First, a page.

Employment & Labour

Employer liability for moral and punitive damages

By Laura Williams

Because of the special nature of an employment relationship, employers have an obligation to act in good faith and to deal fairly with their employees. If an employer fails to act in good faith, courts may award damages against them for this failure. If the employer’s behaviour is particularly egregious, further damages may be awarded to punish the employer.

In this case, the Ontario Superior Court of Justice awarded $750,000 for moral and punitive damages to a senior managerial employee whose employment was terminated without cause after ten months of effectively being “benched.”

What are moral and punitive damages?

As stated above, employers have a duty of good faith and fair dealing in the employment relationship and the termination of the employment relationship. Moral damages are meant to compensate the employee’s loss as a result of the employer’s bad faith behaviour rather than punish the employer’s alleged misconduct. Therefore, the employee must demonstrate an actual injury or loss. This damage or loss must be a result of the manner of dismissal and not the mere fact of dismissal.

Unlike moral damages, punitive damages are not compensatory. They are meant to punish the defendant who has acted in a malicious, oppressive and high-handed manner in a way that represents a marked departure from ordinary standards of decent behaviour. The punitive damages award, when added to the compensatory award, must be rationally required to punish the defendant and meet the goals of retribution, deterrence and denunciation. Where the matter is an alleged breach of contract, the employer must have committed an independent actionable wrong, such as (but not limited to) a breach of the duty of good faith described above, to be ordered to pay punitive damages.

The case

The employee was hired by the company as a district manager-in-training in 2002. She was considered a rising star and was promoted up the corporate ranks to the role of vice-president, general merchandise. She consistently had excellent performance reviews and was told formally and informally that she was expected to eventually be promoted to chief merchandising officer. However, in Jan. 2010, the employee was informed that she would be removed from her vice-president role due to corporate restructuring and that, while she was still “valued by the company,” they “did not know what to do with her.” For 10 months after the meeting, the employee attempted to find another role within the group of companies. During this time, she learned that her most recent performance review had been changed from a promotion to a non-promotion rating. In Nov. 2010, the company gave the employee formal notice of termination.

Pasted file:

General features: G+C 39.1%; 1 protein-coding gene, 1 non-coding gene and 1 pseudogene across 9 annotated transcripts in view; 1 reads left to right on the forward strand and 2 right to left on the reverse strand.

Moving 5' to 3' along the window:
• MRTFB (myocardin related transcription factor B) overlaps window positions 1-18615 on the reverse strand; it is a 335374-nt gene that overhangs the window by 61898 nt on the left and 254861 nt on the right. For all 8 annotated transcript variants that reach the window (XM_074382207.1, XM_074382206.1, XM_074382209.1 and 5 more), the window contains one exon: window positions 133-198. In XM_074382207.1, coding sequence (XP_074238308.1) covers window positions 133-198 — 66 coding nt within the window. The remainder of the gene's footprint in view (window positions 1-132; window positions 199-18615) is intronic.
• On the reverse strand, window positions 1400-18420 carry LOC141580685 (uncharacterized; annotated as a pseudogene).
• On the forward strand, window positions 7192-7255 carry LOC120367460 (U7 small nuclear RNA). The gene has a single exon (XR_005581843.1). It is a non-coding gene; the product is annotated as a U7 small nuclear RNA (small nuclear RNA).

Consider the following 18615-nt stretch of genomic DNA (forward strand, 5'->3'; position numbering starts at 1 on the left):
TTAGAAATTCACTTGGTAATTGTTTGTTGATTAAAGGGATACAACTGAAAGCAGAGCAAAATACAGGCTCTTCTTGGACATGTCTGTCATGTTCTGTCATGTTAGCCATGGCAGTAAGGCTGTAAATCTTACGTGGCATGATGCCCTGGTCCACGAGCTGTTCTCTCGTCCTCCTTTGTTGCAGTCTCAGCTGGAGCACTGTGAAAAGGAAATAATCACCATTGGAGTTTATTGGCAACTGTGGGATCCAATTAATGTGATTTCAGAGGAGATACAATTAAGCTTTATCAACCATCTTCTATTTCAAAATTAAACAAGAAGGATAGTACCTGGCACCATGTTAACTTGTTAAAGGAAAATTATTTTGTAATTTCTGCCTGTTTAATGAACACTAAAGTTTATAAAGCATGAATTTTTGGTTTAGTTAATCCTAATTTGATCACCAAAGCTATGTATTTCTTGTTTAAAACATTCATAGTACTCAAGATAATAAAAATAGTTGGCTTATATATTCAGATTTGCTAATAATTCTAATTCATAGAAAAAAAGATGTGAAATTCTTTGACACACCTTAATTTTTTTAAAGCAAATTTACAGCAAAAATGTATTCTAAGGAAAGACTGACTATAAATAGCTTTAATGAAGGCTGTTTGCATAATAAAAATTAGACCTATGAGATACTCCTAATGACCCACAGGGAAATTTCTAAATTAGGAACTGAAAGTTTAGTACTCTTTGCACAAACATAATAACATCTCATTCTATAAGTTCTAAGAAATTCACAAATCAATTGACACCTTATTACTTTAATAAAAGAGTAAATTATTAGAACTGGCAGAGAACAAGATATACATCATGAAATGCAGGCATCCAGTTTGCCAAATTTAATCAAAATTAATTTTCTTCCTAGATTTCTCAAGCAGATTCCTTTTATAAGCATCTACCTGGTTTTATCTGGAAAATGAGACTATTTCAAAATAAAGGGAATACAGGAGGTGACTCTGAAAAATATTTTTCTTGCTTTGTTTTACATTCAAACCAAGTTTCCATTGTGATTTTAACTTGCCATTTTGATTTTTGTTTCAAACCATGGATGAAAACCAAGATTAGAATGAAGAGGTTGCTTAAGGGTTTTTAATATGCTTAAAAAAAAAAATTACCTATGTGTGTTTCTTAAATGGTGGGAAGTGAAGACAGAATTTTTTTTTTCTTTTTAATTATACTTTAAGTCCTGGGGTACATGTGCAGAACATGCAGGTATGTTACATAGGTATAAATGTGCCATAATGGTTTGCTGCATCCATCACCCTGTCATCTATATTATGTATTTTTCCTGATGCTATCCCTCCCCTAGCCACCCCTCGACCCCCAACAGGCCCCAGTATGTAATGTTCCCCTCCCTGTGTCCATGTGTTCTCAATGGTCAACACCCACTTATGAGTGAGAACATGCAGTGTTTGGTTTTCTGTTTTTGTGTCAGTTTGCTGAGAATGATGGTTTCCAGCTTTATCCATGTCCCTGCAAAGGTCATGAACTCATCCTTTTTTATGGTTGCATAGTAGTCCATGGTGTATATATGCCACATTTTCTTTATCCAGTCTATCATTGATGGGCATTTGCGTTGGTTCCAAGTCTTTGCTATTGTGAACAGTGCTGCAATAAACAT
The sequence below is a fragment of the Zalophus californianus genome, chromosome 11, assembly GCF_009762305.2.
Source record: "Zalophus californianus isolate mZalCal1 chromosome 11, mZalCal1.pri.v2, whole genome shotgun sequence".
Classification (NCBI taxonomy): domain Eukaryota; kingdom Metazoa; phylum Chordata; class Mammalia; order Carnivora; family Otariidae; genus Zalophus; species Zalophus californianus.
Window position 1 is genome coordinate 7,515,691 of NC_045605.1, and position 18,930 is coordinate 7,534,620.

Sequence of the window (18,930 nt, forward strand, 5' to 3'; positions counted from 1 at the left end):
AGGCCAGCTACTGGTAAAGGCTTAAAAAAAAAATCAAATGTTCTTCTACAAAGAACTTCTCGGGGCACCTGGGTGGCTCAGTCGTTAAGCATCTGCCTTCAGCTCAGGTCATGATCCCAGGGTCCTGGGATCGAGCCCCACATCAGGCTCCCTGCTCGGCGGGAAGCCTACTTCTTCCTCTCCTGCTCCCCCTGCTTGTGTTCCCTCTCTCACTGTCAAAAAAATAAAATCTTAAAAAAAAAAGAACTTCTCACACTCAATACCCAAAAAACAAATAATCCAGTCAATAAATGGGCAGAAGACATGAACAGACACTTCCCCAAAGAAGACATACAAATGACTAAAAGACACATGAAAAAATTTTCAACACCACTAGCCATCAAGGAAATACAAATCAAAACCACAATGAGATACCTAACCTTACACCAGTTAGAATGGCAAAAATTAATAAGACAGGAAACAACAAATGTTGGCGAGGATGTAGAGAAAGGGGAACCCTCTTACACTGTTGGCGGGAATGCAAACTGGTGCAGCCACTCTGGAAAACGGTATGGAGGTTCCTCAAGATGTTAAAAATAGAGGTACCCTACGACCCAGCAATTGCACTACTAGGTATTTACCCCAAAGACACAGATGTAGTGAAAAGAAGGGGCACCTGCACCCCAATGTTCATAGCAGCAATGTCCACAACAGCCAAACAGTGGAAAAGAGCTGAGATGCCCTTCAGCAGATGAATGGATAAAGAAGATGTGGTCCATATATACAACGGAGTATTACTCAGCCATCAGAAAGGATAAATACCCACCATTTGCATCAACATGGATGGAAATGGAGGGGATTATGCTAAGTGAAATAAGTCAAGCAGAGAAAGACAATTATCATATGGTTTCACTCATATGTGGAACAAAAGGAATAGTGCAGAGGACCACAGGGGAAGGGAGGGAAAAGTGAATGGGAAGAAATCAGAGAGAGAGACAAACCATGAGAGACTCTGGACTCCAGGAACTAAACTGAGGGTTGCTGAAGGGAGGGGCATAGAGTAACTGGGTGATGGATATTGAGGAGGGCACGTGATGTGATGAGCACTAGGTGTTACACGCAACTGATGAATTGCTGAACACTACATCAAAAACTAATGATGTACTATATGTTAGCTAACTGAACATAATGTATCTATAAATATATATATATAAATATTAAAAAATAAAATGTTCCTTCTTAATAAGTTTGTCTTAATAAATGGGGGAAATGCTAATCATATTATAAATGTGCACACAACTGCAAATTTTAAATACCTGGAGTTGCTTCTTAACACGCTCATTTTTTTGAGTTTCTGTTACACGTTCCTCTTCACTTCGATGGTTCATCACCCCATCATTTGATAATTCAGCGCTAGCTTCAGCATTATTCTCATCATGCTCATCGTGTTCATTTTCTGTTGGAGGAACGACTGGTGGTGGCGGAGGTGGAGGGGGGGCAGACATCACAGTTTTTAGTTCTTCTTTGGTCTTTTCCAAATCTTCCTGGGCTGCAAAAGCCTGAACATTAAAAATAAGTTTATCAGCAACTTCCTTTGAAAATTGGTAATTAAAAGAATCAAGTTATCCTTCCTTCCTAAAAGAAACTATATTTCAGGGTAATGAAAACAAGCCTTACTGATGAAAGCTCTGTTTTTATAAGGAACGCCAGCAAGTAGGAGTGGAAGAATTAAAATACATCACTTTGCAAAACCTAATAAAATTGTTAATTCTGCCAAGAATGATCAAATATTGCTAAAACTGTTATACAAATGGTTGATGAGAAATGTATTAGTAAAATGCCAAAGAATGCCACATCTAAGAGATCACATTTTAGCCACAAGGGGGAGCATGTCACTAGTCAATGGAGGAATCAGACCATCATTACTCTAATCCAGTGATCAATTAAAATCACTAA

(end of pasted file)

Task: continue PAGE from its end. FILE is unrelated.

The employee’s contract with the company indicated that the company would continue to pay her base salary for two years in the event of a without cause dismissal. However, 11 and a half months after her employment was terminated, the company unilaterally, and without explanation, discontinued payment.

The Ontario Superior Court of Justice found that the company’s conduct was “misleading at best, and dishonest at worst” because the company knew the employee’s career there was over long before the formal termination of employment. The decision to keep her in “suspended animation” was unduly insensitive and caused her mental distress. Similarly, the decision to stop payment of her base salary was unduly insensitive. The court further found that the company’s delay in answering undertakings until the eve of trial, and the torrent of production made during trial were capable of causing the employee anguish. As a result, the court awarded $200,000 in moral damages for pre-termination conduct and $50,000 for litigation conduct.

The court ordered a further $500,000 in punitive damages because, during the 10 months when the employee was trying to find an alternate role within the group of companies, the company would make representations to the employee about her career prospects that “detracted from, or even defeated that purpose” in a way that “was not just unduly insensitive, it was mean.”

What does this mean for employers?

The case provides a reminder to employers about the importance of maintaining good faith and fair dealing throughout the employment relationship, including with regards to the termination of employment. Despite the magnitude of the $750,000 award, employers should note that as a large company, it can be expected to face higher moral and punitive damages than a smaller company would for the same behaviour.

The company has a history of successfully lowering substantial extraordinary damage awards on appeal. In a 2014 decision of the Ontario Court of Appeal, the company successfully argued for a reduction of a $1,000,000 punitive damages award at trial to $100,000. Therefore, it remains to be seen whether the company will appeal this award, and what degree of success it may have.

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